Hong Kong, Amsterdam lose air cargo to Covid as smaller airports gain
HONG KONG, the world's largest cargo airport, experienced a seven per cent decline in cargo to 4
20 January 2021 - 19:00
The airport handled 68,660 cargo flights during the year, an 18.3 per cent surge compared to 2019. The damage to Hong Kong came in the loss of passenger traffic because so much cargo is transshipped from regional flights to long-haul passenger and freighter flights.
In Europe, Frankfurt Airport in Germany reported 73.4 per cent and 8.5 per cent declines in passenger and cargo volume for 2020, reported New York's FreightWaves. The ninth ranked airport in terms of international air cargo volume handled 1.9 million tonnes. Cargo volume grew nine per cent in December, the third consecutive month of gains.
Leipzig/Halle Airport and Amsterdam's Schiphol both handled 1.4 million tons in 2020, but they took different routes to that total. Air freight grew 11.7 per cent at Leipzig/Halle, Germany's second-largest cargo airport, setting an annual record for tonnage, while volume fell eight per cent at Schiphol.
Airport operator Mitteldeutsche Flughafen said the current year is shaping up well, headlined by medical goods, protective equipment, possible Covid vaccines and e-commerce packages.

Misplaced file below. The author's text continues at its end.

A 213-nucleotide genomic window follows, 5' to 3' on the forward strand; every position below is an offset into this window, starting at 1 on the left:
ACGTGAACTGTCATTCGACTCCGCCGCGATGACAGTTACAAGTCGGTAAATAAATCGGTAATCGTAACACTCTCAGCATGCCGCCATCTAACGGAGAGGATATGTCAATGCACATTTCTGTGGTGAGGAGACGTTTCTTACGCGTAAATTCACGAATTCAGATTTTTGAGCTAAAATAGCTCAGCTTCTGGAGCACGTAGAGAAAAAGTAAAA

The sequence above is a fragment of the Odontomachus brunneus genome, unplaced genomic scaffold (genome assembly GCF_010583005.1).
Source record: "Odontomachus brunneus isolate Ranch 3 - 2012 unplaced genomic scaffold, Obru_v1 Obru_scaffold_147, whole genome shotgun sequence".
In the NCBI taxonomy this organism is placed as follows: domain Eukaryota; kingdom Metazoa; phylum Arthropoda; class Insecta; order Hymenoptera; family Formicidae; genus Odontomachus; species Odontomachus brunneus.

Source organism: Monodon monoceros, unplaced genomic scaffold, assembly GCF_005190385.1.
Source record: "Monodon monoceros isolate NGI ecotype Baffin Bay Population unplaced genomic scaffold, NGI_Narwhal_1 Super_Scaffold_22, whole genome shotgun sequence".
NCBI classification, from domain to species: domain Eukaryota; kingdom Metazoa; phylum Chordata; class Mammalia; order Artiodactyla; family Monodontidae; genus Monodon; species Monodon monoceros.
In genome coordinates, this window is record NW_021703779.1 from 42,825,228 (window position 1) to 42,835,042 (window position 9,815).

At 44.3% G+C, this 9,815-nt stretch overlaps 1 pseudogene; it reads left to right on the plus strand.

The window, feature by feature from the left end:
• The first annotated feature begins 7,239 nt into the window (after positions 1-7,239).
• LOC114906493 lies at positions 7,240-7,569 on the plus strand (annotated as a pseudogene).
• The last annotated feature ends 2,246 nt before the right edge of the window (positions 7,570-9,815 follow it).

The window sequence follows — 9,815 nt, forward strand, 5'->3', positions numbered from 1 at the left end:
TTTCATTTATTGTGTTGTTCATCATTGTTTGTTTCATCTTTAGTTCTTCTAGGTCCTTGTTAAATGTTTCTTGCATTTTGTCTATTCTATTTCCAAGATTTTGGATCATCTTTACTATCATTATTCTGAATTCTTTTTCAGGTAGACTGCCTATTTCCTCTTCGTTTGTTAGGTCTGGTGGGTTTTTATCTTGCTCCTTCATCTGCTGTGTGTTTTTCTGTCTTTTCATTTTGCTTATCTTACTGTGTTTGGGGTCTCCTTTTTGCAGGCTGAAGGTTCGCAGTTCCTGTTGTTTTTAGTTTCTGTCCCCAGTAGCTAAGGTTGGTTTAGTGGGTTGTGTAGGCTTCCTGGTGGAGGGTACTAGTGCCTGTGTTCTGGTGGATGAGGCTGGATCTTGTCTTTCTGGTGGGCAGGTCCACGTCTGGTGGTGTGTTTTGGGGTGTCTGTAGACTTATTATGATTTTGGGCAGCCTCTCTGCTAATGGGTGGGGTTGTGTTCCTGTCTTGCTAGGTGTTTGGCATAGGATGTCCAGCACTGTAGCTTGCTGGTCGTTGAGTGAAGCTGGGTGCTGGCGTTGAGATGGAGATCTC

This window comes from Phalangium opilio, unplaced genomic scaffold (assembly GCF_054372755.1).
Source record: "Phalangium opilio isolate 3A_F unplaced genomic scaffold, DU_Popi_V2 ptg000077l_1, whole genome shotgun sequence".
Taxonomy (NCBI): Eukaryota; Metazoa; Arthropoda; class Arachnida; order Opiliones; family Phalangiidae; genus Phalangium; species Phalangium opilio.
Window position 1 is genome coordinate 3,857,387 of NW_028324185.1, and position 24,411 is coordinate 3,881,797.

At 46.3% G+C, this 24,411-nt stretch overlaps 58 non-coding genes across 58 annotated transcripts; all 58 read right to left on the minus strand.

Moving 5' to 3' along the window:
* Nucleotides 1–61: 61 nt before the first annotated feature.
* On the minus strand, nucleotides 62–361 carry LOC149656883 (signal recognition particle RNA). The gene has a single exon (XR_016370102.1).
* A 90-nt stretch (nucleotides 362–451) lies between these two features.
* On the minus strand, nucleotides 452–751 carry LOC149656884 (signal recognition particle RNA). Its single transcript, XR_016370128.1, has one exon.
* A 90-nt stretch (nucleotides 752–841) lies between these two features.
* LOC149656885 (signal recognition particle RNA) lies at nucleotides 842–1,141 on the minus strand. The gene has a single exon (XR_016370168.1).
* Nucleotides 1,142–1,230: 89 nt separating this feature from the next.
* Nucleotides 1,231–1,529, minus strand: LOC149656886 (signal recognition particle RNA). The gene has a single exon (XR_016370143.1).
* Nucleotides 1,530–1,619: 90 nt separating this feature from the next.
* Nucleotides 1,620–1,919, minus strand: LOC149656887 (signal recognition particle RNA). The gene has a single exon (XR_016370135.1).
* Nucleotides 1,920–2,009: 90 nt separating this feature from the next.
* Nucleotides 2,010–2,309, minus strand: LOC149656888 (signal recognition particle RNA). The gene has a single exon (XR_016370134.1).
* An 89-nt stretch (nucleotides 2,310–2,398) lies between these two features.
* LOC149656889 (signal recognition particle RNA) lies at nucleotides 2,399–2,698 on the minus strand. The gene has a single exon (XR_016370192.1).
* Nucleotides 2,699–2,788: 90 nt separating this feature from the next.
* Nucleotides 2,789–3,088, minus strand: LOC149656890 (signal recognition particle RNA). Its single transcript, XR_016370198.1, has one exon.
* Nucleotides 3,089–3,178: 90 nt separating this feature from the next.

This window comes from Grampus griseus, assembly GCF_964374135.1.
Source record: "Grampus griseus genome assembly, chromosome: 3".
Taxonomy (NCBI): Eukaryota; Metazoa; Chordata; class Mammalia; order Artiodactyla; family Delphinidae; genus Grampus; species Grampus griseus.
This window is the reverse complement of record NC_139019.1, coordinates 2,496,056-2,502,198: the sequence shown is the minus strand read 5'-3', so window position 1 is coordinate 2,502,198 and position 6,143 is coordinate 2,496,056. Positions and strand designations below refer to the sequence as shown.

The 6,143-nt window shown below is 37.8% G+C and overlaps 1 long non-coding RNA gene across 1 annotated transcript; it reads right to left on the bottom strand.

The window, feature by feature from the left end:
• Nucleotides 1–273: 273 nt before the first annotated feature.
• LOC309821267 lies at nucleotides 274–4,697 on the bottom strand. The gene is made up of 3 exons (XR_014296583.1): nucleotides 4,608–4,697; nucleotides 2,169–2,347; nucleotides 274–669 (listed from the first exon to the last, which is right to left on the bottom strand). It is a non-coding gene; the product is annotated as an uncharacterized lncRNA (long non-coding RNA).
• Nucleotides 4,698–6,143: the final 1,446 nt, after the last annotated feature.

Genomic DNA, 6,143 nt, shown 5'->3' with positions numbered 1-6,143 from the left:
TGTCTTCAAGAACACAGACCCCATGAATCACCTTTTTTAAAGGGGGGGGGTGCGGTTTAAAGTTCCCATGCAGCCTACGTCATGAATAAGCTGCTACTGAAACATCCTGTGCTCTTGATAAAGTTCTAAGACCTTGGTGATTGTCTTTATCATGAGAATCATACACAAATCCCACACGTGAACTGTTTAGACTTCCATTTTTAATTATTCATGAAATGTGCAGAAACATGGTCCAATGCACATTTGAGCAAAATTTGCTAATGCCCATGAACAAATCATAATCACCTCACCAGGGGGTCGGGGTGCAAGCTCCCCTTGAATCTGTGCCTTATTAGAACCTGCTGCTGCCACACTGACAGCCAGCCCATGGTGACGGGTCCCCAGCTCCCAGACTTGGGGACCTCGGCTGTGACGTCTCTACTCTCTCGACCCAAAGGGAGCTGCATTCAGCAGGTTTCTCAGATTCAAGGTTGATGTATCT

Leipzig/Halle is home to DHL Express largest air hub and began hosting Amazon Air's first European air hub in early November. Medical shipments are expected to increase once construction is completed on a nearby logistics centre for disaster management. About 60 cargo airlines now serve the airport.
At Schiphol, freighters accounted for 61 per cent of total volume, with 29 per cent carried on passenger flights and 10 per cent in passenger planes reassigned to cargo transport. Schiphol is the 14th busiest airport in the world for international air cargo.
The airport said inbound volume fell 4.7 per cent and exports dropped 11.7 per cent compared to 2019. The three biggest destinations for cargo tonnage were Shanghai, China, Doha, Qatar, and Chicago.
Meanwhile, Brussels Airport reported 2.2 per cent growth in cargo to 512,000 tons as passenger traffic plunged 74 per cent. The strongest growth, 43 per cent, came from all-cargo aircraft thanks to the arrival of several new carriers and the use of passenger aircraft as mini-freighters, which accounted for 30 per cent to 40 per cent of the full freighter activity. Express business also grew a healthy 18 per cent.
Imports, especially from Asia, increased, while exports decreased versus the same month a year ago. The airport is also at the forefront of Covid shipments.
A 19 per cent drop in cargo delivered by truck from other airports pulled Brussels Airport's overall volume down by three per cent. In December, normally a strong cargo month, volumes decreased 3.4 per cent compared to an unusually strong month in 2019.
This news 1669 hits received.